An international team of researchers has identified a previously unknown species of mold. And you’ve probably eaten it.
While examining the white mold that covers dried salami in a Calabrian sausage factory, microbiologists recognized a type of mold they hadn’t identified before. When they compared its DNA to that of mold samples from other sausage factories around the world, they discovered this new species actually exists all over the world.
Last week a team from Italy, the Netherlands, Denmark and Slovenia published their findings in the International Journal of Food Microbiology, which was picked up by the website Microbial Foods.Org (motto: “digesting the news of fermented foods” — bookmark it).
Though commonly associated with spoilage, many molds are actually beneficial to food, especially in cheese and sausage making. They encourage reactions that add distinctive flavors, and by coating the food, prevent the development of bad molds and bacteria.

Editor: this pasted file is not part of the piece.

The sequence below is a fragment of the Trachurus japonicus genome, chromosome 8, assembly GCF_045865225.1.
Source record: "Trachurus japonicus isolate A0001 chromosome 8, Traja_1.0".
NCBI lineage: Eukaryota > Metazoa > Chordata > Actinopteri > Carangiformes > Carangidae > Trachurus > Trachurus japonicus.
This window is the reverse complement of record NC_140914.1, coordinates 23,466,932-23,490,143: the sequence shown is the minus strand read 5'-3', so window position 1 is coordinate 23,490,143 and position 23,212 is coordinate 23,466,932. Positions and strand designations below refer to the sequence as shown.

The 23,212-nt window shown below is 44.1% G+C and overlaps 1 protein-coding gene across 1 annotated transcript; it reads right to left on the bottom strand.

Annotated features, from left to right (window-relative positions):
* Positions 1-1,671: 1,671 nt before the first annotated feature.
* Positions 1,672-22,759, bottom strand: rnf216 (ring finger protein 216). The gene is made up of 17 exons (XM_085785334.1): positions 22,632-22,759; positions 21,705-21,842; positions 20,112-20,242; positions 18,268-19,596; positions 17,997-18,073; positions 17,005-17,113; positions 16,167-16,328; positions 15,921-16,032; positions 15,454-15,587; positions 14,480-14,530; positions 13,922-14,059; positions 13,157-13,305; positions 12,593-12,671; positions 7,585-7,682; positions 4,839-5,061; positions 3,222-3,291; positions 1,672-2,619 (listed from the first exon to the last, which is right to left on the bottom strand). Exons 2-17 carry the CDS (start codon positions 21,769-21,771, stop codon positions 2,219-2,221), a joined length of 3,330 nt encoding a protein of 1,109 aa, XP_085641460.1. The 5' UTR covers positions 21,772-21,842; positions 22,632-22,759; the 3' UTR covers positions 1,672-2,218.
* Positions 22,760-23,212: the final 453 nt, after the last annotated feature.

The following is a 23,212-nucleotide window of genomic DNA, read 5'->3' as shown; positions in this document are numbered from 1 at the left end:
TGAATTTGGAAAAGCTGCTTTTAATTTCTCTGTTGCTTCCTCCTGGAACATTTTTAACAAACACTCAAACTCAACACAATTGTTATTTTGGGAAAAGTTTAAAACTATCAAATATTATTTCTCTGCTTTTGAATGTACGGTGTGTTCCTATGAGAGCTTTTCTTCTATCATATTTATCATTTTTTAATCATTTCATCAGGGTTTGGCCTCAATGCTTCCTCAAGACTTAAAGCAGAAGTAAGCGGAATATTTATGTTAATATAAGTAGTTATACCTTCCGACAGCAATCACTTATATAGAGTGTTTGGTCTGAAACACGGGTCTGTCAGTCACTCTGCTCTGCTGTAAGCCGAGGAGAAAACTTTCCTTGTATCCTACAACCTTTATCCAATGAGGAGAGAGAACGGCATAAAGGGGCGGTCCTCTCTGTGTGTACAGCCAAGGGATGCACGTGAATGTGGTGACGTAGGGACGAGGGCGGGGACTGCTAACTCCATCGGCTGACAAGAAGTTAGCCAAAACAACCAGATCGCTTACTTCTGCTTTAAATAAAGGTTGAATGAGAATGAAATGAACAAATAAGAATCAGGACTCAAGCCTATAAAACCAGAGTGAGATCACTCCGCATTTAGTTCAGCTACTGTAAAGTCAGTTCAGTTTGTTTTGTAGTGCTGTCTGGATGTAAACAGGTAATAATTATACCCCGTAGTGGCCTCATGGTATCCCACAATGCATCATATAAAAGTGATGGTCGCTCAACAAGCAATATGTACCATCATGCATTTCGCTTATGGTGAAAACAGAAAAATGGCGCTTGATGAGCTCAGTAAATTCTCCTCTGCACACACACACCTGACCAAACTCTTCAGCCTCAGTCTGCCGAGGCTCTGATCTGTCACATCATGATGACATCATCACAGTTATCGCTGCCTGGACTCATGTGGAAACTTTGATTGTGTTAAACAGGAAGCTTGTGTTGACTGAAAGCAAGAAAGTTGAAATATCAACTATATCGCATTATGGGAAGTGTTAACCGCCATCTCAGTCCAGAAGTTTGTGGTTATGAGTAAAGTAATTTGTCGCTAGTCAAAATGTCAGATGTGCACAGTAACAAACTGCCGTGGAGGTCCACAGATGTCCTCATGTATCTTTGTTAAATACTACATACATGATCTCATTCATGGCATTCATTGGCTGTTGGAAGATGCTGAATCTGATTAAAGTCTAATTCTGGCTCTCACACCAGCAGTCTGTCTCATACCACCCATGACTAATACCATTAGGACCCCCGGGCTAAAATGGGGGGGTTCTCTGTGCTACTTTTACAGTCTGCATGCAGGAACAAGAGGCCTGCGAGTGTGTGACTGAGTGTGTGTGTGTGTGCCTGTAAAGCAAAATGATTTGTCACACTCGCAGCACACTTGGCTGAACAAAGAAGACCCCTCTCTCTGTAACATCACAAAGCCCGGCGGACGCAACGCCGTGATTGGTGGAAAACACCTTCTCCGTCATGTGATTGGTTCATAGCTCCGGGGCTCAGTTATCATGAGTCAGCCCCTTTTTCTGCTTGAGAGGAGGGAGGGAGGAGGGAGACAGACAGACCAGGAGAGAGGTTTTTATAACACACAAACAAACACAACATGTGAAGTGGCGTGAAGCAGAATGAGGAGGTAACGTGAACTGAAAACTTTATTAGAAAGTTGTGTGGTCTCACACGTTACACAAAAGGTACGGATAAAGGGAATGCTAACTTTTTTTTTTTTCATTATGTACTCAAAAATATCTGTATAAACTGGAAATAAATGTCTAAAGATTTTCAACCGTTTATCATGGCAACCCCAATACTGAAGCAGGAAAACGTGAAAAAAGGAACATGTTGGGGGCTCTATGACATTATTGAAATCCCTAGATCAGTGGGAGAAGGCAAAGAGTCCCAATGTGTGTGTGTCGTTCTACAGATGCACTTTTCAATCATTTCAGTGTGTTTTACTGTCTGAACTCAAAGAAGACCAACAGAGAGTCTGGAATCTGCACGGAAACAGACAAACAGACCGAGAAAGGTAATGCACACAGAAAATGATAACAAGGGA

The most common of these molds are types of penicillin, which produce a white, powdery coating. In many cheese- and sausage-making plants, these molds are so commonplace that they will quickly coat any food if left alone. But so important is this coating, many producers leave nothing to chance and spray their cheeses and sausages with a diluted compound including spores from these molds.
When scientists in Calabria were cataloging the various types of mold found at one sausage factory, in addition to the common Penicillium nalgiovense, they found another type, a green one, that had not yet been identified.
When they began comparing it to molds collected from other sausage-making plants around the world, they found it was actually commonplace.
What did they choose to name this new mold? Penicillium salamii, of course.